Here is a link to the letter from FSG in full, while below is a detailed outline of the new pricing policy put in place by the owners under the heading “Message Received.”

It certainly has been.


After an intense period of consultation with LFC management we have decided to make major revisions to our ticketing structure for 2016-17:

  • Removal of game categorisation – regardless of the opposition fans will pay the same price for matchday tickets.
  • The pricing of tickets will be readjusted to result in zero revenue growth from GA ticketing on a like-for-like basis.
  • Though individual ticket prices may move marginally from this season, we are freezing our 2016-17 GA ticket revenue at the 2015-16 level exclusive of newly-added seats in the new Main Stand.
  • The price of our highest general admission ticket will be frozen at the 2015-16 level – £59.
  • The price of our highest season ticket will be frozen at the 2015-16 level – £869. The lowest price reducing a further £25 from the 2015-16 level to £685, as well as all other tiers being frozen or reduced.
  • £9 GA seats will be offered for each and every Premier League match, an allocation of more than 10,000 tickets across the season.

We would hasten to add that the other initiatives announced last week in the 2016-17 plan will remain:

  • 17-21 young adult concession – 20,000 tickets across the Premier League season available at a 50 per cent reduction for young people.

  • 1,000 tickets to Premier League matches across the season will be given away free of charge to Liverpool schoolchildren based on merit, as recommended by their teachers.

Spanish playmaker Bojan signs new long-term contract at Stoke City

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Bojan Krkic will be a Potter for plenty of years to come.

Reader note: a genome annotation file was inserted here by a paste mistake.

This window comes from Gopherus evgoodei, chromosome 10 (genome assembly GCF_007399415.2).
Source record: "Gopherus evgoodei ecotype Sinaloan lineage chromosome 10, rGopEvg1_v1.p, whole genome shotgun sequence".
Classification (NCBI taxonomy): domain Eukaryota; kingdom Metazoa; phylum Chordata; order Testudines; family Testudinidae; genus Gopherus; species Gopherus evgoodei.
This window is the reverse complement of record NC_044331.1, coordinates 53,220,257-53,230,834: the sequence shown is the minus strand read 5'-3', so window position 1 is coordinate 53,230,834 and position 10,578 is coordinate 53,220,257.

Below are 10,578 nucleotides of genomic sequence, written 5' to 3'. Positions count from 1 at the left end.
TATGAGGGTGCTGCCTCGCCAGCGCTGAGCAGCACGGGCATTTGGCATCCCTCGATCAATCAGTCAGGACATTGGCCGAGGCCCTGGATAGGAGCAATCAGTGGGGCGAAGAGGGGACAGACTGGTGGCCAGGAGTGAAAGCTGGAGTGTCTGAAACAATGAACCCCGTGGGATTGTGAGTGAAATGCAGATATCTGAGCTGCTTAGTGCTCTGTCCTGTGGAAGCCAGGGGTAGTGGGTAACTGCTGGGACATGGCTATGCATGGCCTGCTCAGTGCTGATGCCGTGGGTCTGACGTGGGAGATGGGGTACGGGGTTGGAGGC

On Thursday Stoke City announced that Bojan, 25, has signed a contract extension keeping him at the Britannia Stadium for another four-and-a-half years.

[ MORE: New-look Stoke to progress

Since arriving from Spanish giants Barcelona at the start of the 2014-15 season the playmaker has been a revelation in the Premier League.

Despite suffering a serious knee injury midway through his debut season in England, Bojan has battled back this campaign and has scored five times in 23 outings for the Potters.

Speaking to the club website, Bojan revealed his delight in signing the contract extension that will see him stay with Stoke until the summer of 2020.

“I am very happy and motivated. Stoke City gave me the opportunity to play in the most competitive league in the world, the Premier League, and I have only words of gratitude for their trust and for the way they have treated me since the first day I arrived to England,” Bojan said. “Mark Hughes convinced me to come to Stoke, he has helped me and showed his trust in me from the beginning, he followed closely the recovery process from my injury and there is no doubt I have signed an extension of my contract thanks to him.”

With Mark Hughes’ side battling for a top six finish, being knocked out agonizingly on penalty kicks by Liverpool in the League Cup semifinal and still in the FA Cup, it’s been another stellar season for Stoke as their progress continues.

Bojan’s presence has been central to attracting top names to join him at Stoke, with the likes of Xherdan Shaqiri, Ibrahim Afellay and Mark Arnautovic all part of a new-look attack which in-turn has provided a much more attractive team to watch on the pitch.

Amid interest from plenty of other teams around the Premier League and Europe, Stoke have kept hold of their main creative hub and fans will be delighted to see the Barca academy product progress with the Potters over an extended period of time.